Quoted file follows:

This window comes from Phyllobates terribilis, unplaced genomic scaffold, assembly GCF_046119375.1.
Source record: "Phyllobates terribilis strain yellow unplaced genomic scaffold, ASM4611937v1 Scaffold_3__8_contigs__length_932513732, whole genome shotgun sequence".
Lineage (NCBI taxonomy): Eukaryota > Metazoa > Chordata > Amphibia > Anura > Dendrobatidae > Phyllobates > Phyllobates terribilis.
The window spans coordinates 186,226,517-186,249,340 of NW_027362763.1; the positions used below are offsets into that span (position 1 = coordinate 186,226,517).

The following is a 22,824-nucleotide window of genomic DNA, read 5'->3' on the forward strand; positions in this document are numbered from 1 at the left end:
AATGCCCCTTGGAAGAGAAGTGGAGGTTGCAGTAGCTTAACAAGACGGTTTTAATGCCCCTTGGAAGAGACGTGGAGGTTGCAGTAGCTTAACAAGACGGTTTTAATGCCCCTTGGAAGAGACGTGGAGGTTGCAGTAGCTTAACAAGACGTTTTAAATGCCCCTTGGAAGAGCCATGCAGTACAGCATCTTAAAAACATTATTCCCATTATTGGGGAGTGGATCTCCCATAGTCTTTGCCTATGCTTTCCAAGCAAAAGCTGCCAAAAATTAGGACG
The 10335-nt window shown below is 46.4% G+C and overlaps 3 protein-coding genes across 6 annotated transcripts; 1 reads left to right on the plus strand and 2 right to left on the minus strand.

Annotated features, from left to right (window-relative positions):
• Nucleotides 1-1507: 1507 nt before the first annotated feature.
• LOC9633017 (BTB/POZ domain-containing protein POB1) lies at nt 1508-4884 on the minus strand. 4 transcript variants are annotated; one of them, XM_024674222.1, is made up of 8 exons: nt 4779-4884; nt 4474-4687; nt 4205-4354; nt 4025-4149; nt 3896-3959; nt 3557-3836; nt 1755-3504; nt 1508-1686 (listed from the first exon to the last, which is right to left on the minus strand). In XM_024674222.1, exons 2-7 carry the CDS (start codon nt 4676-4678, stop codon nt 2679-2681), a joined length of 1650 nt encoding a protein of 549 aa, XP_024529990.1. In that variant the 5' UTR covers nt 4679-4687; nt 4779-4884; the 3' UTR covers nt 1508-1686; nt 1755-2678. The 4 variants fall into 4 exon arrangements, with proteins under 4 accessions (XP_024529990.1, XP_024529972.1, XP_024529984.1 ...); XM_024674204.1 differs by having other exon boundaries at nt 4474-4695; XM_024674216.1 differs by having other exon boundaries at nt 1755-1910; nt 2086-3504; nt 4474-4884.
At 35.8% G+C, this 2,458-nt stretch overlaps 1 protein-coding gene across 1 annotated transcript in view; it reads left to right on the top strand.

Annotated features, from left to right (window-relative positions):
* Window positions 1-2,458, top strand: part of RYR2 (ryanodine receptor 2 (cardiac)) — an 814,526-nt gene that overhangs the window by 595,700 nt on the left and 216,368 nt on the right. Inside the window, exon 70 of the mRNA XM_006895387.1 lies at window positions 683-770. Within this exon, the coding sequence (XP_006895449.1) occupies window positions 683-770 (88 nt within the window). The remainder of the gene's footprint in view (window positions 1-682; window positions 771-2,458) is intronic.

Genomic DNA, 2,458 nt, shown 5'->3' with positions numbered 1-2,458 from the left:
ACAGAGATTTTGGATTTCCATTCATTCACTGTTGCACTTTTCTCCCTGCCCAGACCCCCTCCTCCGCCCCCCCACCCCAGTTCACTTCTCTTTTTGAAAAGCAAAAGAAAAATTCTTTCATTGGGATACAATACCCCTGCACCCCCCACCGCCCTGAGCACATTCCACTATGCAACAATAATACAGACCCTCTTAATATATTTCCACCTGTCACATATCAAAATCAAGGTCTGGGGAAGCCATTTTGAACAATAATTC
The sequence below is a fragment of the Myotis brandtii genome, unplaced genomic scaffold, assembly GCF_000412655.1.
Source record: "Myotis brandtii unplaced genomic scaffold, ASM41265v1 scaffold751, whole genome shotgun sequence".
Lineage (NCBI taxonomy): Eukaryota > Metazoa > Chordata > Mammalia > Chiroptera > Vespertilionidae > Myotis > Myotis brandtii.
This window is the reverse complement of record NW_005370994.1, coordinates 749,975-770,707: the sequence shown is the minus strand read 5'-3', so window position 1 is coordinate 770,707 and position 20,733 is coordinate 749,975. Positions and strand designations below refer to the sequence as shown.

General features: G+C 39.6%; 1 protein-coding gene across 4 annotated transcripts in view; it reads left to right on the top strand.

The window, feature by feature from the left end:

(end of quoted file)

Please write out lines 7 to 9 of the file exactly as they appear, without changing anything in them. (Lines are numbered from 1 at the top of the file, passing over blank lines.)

The 10335-nt window shown below is 46.4% G+C and overlaps 3 protein-coding genes across 6 annotated transcripts; 1 reads left to right on the plus strand and 2 right to left on the minus strand.

Annotated features, from left to right (window-relative positions):
• Nucleotides 1-1507: 1507 nt before the first annotated feature.